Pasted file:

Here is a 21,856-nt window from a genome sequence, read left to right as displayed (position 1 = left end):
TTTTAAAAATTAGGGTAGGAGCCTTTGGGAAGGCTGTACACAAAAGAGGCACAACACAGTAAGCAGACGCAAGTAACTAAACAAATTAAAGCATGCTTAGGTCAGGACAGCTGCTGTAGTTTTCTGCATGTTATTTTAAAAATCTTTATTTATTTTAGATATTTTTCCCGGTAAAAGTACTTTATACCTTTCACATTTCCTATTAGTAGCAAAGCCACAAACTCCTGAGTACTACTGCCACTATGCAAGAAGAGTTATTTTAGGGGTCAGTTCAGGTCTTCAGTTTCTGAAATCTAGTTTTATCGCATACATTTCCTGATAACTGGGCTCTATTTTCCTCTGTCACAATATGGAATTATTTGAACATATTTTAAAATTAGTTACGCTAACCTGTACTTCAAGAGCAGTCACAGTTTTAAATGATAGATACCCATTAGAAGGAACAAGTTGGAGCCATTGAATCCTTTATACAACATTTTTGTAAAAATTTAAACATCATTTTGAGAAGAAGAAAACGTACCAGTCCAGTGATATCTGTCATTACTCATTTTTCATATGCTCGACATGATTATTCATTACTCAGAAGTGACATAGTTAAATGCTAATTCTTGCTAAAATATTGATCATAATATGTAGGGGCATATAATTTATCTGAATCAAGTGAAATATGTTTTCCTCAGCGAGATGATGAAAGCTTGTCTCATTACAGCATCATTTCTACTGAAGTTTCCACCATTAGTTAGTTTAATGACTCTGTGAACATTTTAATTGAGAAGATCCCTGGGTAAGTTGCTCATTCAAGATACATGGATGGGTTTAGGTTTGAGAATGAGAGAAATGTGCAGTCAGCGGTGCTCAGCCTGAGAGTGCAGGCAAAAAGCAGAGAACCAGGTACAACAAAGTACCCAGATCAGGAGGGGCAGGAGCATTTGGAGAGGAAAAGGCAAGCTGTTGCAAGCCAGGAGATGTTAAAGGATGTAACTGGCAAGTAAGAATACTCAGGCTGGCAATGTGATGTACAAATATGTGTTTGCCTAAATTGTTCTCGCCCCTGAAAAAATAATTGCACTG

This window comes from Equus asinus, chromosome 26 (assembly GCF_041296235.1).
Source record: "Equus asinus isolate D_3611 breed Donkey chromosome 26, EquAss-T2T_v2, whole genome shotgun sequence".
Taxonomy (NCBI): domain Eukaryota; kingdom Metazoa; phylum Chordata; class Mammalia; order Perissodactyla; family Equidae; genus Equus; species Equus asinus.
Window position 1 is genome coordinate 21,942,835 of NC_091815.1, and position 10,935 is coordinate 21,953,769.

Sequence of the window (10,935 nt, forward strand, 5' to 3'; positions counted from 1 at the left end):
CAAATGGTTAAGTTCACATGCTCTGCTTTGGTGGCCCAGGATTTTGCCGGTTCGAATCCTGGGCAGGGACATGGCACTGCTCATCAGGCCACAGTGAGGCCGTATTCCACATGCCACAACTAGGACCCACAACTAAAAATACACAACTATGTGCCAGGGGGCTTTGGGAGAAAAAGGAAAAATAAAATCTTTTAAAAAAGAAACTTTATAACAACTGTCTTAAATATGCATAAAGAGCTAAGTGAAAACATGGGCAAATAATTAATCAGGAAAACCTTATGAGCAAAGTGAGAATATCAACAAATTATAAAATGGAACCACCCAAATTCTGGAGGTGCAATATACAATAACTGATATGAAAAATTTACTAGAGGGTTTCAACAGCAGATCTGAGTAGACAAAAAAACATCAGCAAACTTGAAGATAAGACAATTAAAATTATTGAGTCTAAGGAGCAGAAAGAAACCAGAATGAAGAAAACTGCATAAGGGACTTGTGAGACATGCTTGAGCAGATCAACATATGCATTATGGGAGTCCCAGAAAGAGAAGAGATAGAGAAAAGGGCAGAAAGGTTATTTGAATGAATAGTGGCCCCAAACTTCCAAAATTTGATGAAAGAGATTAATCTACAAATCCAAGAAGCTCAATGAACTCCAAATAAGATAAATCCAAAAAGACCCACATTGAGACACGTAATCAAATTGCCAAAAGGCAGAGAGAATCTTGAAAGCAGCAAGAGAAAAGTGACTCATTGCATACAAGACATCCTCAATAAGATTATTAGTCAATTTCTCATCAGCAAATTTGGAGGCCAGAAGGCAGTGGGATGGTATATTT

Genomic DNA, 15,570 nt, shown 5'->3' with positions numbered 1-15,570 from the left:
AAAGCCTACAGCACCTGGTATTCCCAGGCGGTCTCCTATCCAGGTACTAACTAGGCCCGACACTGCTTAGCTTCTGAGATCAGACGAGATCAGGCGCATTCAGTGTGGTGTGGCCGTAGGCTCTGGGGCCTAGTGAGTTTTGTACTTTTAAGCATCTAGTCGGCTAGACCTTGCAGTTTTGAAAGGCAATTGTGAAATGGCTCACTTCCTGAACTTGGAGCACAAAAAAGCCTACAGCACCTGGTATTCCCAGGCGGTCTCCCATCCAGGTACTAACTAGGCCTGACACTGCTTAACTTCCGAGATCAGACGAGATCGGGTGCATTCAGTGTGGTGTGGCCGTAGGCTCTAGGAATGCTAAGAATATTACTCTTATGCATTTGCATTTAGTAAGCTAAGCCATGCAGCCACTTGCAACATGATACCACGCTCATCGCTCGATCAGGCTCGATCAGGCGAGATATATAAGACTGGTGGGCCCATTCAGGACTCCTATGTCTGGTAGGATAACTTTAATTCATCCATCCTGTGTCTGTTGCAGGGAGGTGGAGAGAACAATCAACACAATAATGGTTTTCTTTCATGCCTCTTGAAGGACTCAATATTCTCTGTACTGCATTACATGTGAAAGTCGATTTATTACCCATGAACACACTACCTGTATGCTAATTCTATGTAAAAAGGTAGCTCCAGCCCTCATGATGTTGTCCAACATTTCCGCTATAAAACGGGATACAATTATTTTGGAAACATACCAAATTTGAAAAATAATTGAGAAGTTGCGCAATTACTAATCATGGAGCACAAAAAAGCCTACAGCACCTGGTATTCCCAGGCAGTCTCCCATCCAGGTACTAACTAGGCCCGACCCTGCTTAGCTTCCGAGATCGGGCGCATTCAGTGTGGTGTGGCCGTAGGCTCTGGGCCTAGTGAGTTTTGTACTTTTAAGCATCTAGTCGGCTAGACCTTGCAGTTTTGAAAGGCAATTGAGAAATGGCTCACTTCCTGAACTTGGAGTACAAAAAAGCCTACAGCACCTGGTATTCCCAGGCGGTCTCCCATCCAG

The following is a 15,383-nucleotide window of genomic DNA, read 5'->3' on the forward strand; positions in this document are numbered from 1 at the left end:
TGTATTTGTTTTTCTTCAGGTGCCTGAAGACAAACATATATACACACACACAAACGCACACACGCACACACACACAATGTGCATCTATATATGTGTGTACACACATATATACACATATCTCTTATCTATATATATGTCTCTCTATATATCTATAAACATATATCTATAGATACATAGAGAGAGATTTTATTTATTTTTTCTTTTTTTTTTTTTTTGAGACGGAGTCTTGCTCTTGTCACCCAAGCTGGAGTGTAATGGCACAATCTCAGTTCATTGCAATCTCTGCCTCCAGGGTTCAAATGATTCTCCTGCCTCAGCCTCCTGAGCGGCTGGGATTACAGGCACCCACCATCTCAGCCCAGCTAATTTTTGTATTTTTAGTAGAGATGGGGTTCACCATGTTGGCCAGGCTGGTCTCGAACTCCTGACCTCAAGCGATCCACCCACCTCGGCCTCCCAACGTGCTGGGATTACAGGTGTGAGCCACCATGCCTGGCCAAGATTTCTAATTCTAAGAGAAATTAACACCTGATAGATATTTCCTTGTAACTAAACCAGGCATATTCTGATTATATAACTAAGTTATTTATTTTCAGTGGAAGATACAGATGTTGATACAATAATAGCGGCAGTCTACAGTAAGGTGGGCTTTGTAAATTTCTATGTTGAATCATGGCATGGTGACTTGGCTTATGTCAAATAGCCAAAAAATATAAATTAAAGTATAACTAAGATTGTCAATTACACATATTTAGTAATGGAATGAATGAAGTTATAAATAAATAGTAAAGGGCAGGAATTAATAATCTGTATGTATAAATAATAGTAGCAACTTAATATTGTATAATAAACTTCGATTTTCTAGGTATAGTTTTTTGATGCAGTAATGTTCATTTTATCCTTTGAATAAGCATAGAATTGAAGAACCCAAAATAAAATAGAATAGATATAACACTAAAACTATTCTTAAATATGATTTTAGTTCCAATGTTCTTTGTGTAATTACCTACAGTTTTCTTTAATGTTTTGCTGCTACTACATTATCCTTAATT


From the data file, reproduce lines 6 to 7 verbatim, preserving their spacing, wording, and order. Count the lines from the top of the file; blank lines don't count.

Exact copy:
Window position 1 is genome coordinate 21,942,835 of NC_091815.1, and position 10,935 is coordinate 21,953,769.

Sequence of the window (10,935 nt, forward strand, 5' to 3'; positions counted from 1 at the left end):